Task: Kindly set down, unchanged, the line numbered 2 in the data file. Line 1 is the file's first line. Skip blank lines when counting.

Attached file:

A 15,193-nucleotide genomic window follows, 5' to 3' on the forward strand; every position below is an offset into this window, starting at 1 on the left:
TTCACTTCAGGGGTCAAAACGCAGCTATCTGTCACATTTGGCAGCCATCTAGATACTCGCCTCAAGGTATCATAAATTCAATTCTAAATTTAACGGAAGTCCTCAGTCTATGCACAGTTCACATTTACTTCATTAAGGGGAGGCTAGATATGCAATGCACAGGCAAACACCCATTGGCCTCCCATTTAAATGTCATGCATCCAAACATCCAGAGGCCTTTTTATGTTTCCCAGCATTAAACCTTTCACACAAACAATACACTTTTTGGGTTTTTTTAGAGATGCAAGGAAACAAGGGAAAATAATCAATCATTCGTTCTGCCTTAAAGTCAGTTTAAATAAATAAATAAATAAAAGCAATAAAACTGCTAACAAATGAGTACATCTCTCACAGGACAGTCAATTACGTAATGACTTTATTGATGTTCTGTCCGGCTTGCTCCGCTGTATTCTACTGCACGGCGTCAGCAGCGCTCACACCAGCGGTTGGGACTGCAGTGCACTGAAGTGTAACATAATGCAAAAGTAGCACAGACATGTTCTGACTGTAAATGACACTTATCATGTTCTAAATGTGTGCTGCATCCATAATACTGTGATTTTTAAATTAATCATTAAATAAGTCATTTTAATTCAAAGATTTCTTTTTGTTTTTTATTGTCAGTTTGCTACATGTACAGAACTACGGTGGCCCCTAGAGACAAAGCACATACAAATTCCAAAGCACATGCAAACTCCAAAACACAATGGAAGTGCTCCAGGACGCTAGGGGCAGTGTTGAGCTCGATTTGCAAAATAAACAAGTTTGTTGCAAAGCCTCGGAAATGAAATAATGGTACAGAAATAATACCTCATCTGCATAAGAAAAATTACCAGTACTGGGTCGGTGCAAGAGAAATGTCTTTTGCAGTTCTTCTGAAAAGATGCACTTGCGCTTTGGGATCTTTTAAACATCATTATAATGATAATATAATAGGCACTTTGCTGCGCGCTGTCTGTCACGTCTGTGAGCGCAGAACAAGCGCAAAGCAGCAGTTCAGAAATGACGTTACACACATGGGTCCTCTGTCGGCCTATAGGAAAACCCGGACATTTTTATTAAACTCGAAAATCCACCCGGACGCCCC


TTCACTTCAGGGGTCAAAACGCAGCTATCTGTCACATTTGGCAGCCATCTAGATACTCGCCTCAAGGTATCATAAATTCAATTCTAAATTTAACGGAAGTCCTCAGTCTATGCACAGTTCACATTTACTTCATTAAGGGGAGGCTAGATATGCAATGCACAGGCAAACACCCATTGGCCTCCCATTTAAATGTCATGCATCCAAACATCCAGAGGCCTTTTTATGTTTCCCAGCATTAAACCTTTCACACAAACAATACACTTTTTGGGTTTTTTTAGAGATGCAAGGAAACAAGGGAAAATAATCAATCATTCGTTCTGCCTTAAAGTCAGTTTAAATAAATAAATAAATAAAAGCAATAAAACTGCTAACAAATGAGTACATCTCTCACAGGACAGTCAATTACGTAATGACTTTATTGATGTTCTGTCCGGCTTGCTCCGCTGTATTCTACTGCACGGCGTCAGCAGCGCTCACACCAGCGGTTGGGACTGCAGTGCACTGAAGTGTAACATAATGCAAAAGTAGCACAGACATGTTCTGACTGTAAATGACACTTATCATGTTCTAAATGTGTGCTGCATCCATAATACTGTGATTTTTAAATTAATCATTAAATAAGTCATTTTAATTCAAAGATTTCTTTTTGTTTTTTATTGTCAGTTTGCTACATGTACAGAACTACGGTGGCCCCTAGAGACAAAGCACATACAAATTCCAAAGCACATGCAAACTCCAAAACACAATGGAAGTGCTCCAGGACGCTAGGGGCAGTGTTGAGCTCGATTTGCAAAATAAACAAGTTTGTTGCAAAGCCTCGGAAATGAAATAATGGTACAGAAATAATACCTCATCTGCATAAGAAAAATTACCAGTACTGGGTCGGTGCAAGAGAAATGTCTTTTGCAGTTCTTCTGAAAAGATGCACTTGCGCTTTGGGATCTTTTAAACATCATTATAATGATAATATAATAGGCACTTTGCTGCGCGCTGTCTGTCACGTCTGTGAGCGCAGAACAAGCGCAAAGCAGCAGTTCAGAAATGACGTTACACACATGGGTCCTCTGTCGGCCTATAGGAAAACCCGGACATTTTTATTAAACTCGAAAATCCACCCGGACGCCCC